Lithium-ion capacitors (lics) are a new type of asymmetric supercapacitors that combine lithium-ion battery lithium-ion embedded electrodes with the double-layer electrodes of the supercapacitor. Generally, practical lithium-ion capacitors consist of capacitive cathode (active carbon) and battery-type anode (graphite, soft carbon, hard carbon) . It is inferred that in the case of overcharge, the positive potential may exceed the electrolyte oxidation decomposition limit. Therefore, the overcharge behavior of li-ion capacitors mainly depends on the positive electrode of activated carbon. Therefore, it is necessary to study the overcharge behavior of AC cathode in non-aqueous lithium-ion electrolyte without the interference of anode electrode.
Changes in energy efficiency can be used as a useful tool to determine the upper and lower limits of the potential stability of AC electrodes in aqueous or non-aqueous electrolytes. According to the charge-discharge curve of activated carbon half-cell, EE is defined as the ratio of discharge energy to charge energy. In addition, Coulomb efficiency (CE) is called the ratio of discharge capacity to charge capacity, and voltage efficiency (VE) is called the ratio between discharge platform voltage and charge platform voltage of activated carbon. When a delicate redox (charge transfer reaction) occurs at the electrode-electrolyte interface on the AC electrode, the electrolyte decomposition reaction results in the deposition of insoluble products and the passivation film (cathode electrolyte interface) on the surface of the AC electrode or in the contact pores. Here, EE is more sensitive to irreversible redox than CE due to the cumulative effect of VE and CE. Therefore, the sudden decrease of EE can be used as a criterion to judge the upper limit of AC electrode stability potential. The trend of CE and VE can be used as a reference. Activated carbon lithium-ion batteries with different lithium-ion electrolytes are charged and discharged from zer
o-charge potential constant current to various cut-off voltages of 2MA. The vertex voltage is increased from 3.4 V to 4.5 V with a step size of 0.1 V, as shown in Figure 1a. Ee, CE, and VE values as a function of vertex voltage are shown in figure 1b. According to EE criterion, the upper limit of AC electrode stability potential in EDD, EPD and PCE electrolyte is 4.0 V, 4.0 V and 4.1 V respectively, which is in accordance with our previous experimental results.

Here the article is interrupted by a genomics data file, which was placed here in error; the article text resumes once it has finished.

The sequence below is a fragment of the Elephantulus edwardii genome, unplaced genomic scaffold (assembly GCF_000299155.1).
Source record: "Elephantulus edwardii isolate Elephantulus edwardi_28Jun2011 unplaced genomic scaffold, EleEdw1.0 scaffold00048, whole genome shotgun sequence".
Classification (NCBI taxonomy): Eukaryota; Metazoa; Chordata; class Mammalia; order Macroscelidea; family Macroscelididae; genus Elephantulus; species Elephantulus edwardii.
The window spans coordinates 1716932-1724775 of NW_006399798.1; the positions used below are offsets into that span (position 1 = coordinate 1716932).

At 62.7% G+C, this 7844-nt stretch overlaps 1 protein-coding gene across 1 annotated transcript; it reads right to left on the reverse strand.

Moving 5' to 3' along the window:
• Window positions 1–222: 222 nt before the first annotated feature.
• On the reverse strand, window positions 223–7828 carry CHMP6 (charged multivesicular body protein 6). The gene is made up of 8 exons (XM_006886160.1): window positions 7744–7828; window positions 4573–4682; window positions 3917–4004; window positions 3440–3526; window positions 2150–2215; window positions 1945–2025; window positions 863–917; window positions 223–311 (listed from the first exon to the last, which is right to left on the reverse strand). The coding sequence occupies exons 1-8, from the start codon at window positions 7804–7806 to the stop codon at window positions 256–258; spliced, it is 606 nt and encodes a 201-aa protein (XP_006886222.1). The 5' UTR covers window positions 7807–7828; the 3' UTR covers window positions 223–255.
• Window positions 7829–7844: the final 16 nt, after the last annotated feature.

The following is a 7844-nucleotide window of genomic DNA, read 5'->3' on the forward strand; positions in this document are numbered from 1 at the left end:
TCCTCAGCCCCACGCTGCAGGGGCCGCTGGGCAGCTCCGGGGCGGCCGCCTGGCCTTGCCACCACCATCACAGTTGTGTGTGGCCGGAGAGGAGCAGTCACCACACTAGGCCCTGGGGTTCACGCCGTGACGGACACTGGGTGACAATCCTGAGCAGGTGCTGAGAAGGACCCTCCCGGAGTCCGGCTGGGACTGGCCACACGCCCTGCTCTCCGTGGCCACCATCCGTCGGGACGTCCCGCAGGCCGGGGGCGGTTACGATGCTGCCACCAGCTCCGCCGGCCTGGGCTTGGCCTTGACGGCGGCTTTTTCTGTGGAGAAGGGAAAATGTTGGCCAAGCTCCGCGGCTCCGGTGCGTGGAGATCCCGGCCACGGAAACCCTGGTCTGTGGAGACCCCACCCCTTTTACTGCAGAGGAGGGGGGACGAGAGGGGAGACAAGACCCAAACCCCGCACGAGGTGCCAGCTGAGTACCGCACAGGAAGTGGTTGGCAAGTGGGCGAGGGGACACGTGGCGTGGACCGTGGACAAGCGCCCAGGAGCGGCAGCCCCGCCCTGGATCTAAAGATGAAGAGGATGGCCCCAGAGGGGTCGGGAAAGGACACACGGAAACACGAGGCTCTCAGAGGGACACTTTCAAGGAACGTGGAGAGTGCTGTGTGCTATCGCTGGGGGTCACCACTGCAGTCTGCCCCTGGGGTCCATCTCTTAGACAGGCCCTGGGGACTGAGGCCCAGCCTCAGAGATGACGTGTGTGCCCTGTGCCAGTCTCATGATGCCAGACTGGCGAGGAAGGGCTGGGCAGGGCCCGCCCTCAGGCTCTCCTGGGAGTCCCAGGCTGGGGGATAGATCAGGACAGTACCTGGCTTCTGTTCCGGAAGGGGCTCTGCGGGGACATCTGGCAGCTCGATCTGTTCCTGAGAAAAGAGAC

Figure 1: Constant-current charge-discharge curves from pzc to various vertex voltages in different lithium-ion electrolytes for activated carbon lithium-half cells: (a) EDD, (c) EPD, and (E) PCE; The corresponding EE, CE, and VE values are functions of the vertex voltage: (b) Edd, (d) EPD, and (F) PCE.
Overcharge to 10.0 V in addition, use the VMP3 electrochemical station to set the half-battery to charge to 10.0 V at a current of 25 Ma. The voltage and time curves of AC electrodes in EDD, EPD and Edd electrolytes are shown in Figure 2. For example, when the voltage of an EPD semi-battery reaches 5V, it drops rapidly as the charging time and capacity increase. After charging to 21.6 times rated capacity (about 4.4 hours) , the half-battery voltage drops to 4.4 V. The subsequent time is virtually unchanged, with an additional charge of 28 times the rated capacity (5.6 hours) during this period. Then, after an additional charge of 22.5 times the rated capacity (4.5 hours) , the half-battery voltage increases linearly to 6.8 V. Finally, after 14.4 hours of charging, the half-battery voltage rose sharply to 10.0 V in a vertical line, indicating that the electrolyte decomposition deposit had separated the surface of the AC cathode from the electrolyte, exposing the behavior of the dielectric capacitor. PCE activated carbon semi-battery showed similar behavior. The voltage rises to about 5V and falls to 4.6 V, then reaches a fully polarized state with less dwell time. During these processes, only very slight gases escape. In contrast, the voltage of an EDD half-cell rises to only about 8 v, with constant electrolyte breakdown and huge volume expansion. The half-battery pictures of EPD, PCE and Edd Electrolytes after overcharging are shown in figure 2b-d. For all three and a half batteries, a less noticeable temperature rise can be observed just by touching them. After the overcharge process, the voltage of the half-cell drops rapidly to 4.2-4.3 V during rest, which can be attributed to the large leakage current at voltages above the stable voltage range.